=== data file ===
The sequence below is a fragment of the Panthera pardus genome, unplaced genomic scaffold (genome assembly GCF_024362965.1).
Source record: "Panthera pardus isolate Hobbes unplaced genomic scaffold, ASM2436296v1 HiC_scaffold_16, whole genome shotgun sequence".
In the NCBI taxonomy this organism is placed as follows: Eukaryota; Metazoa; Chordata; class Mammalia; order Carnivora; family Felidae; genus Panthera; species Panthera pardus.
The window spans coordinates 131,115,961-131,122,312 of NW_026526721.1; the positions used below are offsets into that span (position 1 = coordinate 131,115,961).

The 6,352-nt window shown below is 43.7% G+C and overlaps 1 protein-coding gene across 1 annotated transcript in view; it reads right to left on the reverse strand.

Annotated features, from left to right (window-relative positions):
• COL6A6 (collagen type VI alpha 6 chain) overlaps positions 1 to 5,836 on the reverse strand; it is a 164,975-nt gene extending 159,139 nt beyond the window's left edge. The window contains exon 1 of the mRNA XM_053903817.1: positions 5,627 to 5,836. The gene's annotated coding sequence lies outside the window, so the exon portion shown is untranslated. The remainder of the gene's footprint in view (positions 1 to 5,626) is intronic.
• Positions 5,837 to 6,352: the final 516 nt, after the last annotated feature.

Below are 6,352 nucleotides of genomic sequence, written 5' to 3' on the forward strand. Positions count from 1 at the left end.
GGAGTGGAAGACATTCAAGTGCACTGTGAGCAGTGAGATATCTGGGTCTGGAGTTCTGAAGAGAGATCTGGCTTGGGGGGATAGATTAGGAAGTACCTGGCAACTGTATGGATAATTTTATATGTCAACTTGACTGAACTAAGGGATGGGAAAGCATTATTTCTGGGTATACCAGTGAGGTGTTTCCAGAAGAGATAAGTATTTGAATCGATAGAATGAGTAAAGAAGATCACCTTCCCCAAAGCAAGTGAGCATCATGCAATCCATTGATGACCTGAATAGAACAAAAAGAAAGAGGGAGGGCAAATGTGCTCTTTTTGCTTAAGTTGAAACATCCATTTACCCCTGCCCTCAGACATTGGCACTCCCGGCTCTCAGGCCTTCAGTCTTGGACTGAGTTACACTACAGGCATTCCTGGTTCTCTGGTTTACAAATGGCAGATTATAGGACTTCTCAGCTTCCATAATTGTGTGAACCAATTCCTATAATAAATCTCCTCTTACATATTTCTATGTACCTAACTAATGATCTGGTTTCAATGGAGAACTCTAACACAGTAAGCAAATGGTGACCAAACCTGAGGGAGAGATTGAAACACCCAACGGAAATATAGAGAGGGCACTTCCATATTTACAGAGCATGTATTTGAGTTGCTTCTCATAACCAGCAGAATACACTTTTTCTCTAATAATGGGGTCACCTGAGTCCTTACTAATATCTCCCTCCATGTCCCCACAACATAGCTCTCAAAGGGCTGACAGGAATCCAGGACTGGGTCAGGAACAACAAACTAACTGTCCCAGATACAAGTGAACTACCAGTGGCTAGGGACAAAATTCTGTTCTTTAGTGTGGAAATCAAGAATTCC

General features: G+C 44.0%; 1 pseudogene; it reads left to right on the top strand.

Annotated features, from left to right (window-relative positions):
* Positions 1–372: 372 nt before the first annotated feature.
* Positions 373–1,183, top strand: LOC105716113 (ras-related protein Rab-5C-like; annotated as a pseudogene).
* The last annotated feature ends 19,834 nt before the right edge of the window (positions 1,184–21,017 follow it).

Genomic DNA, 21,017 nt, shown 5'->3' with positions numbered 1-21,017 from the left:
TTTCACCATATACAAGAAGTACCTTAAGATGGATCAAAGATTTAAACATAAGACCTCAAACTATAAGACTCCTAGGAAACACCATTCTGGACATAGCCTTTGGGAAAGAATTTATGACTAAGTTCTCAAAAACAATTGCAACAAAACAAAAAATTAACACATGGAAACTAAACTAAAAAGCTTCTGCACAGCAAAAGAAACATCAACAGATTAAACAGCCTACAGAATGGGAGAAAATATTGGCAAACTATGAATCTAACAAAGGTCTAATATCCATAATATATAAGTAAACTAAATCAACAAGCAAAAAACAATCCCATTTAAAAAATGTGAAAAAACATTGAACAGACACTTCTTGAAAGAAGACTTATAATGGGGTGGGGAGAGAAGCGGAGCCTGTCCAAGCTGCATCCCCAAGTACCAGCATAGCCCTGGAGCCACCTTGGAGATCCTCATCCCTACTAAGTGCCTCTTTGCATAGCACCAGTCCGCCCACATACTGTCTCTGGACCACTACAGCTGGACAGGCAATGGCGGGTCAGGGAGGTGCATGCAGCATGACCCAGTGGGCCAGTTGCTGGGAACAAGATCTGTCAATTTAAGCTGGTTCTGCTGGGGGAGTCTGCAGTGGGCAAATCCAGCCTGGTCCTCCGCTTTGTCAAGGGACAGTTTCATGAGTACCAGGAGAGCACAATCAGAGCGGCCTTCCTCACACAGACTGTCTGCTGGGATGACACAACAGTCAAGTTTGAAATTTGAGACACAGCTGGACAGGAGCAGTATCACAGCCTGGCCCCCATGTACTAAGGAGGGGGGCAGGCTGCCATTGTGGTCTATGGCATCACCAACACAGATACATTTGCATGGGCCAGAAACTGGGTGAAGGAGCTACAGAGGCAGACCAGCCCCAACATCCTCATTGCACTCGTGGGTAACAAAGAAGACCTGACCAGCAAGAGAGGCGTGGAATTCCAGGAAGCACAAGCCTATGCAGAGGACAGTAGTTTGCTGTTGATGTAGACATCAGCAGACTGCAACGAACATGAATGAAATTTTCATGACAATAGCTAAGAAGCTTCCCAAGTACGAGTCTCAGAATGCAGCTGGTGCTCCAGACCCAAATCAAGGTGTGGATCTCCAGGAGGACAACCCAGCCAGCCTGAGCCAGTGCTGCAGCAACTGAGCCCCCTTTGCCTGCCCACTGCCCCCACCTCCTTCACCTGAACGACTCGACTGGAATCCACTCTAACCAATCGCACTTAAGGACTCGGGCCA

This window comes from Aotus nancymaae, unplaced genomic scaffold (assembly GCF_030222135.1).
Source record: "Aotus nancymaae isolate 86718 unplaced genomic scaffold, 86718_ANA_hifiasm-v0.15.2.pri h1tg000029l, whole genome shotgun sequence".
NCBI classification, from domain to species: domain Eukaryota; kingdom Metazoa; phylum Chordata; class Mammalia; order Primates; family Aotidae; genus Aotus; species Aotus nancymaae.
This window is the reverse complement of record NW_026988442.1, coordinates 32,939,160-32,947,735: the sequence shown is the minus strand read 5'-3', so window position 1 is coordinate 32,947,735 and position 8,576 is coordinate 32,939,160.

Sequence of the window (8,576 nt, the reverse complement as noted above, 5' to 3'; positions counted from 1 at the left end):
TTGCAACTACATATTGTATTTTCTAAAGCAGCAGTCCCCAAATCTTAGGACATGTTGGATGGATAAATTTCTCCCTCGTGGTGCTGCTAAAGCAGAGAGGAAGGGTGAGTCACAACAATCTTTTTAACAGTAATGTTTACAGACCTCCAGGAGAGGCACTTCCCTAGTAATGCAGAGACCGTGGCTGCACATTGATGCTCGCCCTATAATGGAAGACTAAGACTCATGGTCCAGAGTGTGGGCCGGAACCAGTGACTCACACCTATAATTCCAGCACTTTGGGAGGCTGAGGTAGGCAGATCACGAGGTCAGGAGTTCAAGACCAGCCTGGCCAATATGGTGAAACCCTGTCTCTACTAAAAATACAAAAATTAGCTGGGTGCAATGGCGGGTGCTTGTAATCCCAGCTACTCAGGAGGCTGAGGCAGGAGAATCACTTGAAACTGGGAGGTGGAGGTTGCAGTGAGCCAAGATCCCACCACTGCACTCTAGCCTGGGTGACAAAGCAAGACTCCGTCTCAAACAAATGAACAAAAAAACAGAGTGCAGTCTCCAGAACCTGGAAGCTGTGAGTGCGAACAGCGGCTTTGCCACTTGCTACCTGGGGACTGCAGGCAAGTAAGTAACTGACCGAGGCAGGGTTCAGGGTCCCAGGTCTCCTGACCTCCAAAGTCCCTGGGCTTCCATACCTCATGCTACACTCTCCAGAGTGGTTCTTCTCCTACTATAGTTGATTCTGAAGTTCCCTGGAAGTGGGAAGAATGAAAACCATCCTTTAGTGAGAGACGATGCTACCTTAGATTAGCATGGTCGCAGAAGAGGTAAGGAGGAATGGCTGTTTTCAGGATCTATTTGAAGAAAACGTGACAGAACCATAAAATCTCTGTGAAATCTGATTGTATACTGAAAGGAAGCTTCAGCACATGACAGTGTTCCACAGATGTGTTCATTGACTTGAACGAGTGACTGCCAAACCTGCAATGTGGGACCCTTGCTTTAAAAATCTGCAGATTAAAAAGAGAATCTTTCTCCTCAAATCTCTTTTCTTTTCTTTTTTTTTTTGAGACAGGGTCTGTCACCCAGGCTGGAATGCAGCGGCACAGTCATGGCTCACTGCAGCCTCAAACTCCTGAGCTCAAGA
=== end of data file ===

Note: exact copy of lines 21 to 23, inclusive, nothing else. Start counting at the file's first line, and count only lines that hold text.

This window is the reverse complement of record NW_026988442.1, coordinates 32,939,160-32,947,735: the sequence shown is the minus strand read 5'-3', so window position 1 is coordinate 32,947,735 and position 8,576 is coordinate 32,939,160.

Sequence of the window (8,576 nt, the reverse complement as noted above, 5' to 3'; positions counted from 1 at the left end):
TTGCAACTACATATTGTATTTTCTAAAGCAGCAGTCCCCAAATCTTAGGACATGTTGGATGGATAAATTTCTCCCTCGTGGTGCTGCTAAAGCAGAGAGGAAGGGTGAGTCACAACAATCTTTTTAACAGTAATGTTTACAGACCTCCAGGAGAGGCACTTCCCTAGTAATGCAGAGACCGTGGCTGCACATTGATGCTCGCCCTATAATGGAAGACTAAGACTCATGGTCCAGAGTGTGGGCCGGAACCAGTGACTCACACCTATAATTCCAGCACTTTGGGAGGCTGAGGTAGGCAGATCACGAGGTCAGGAGTTCAAGACCAGCCTGGCCAATATGGTGAAACCCTGTCTCTACTAAAAATACAAAAATTAGCTGGGTGCAATGGCGGGTGCTTGTAATCCCAGCTACTCAGGAGGCTGAGGCAGGAGAATCACTTGAAACTGGGAGGTGGAGGTTGCAGTGAGCCAAGATCCCACCACTGCACTCTAGCCTGGGTGACAAAGCAAGACTCCGTCTCAAACAAATGAACAAAAAAACAGAGTGCAGTCTCCAGAACCTGGAAGCTGTGAGTGCGAACAGCGGCTTTGCCACTTGCTACCTGGGGACTGCAGGCAAGTAAGTAACTGACCGAGGCAGGGTTCAGGGTCCCAGGTCTCCTGACCTCCAAAGTCCCTGGGCTTCCATACCTCATGCTACACTCTCCAGAGTGGTTCTTCTCCTACTATAGTTGATTCTGAAGTTCCCTGGAAGTGGGAAGAATGAAAACCATCCTTTAGTGAGAGACGATGCTACCTTAGATTAGCATGGTCGCAGAAGAGGTAAGGAGGAATGGCTGTTTTCAGGATCTATTTGAAGAAAACGTGACAGAACCATAAAATCTCTGTGAAATCTGATTGTATACTGAAAGGAAGCTTCAGCACATGACAGTGTTCCACAGATGTGTTCATTGACTTGAACGAGTGACTGCCAAACCTGCAATGTGGGACCCTTGCTTTAAAAATCTGCAGATTAAAAAGAGAATCTTTCTCCTCAAATCTCTTTTCTTTTCTTTTTTTTTTTGAGACAGGGTCTGTCACCCAGGCTGGAATGCAGCGGCACAGTCATGGCTCACTGCAGCCTCAAACTCCTGAGCTCAAGA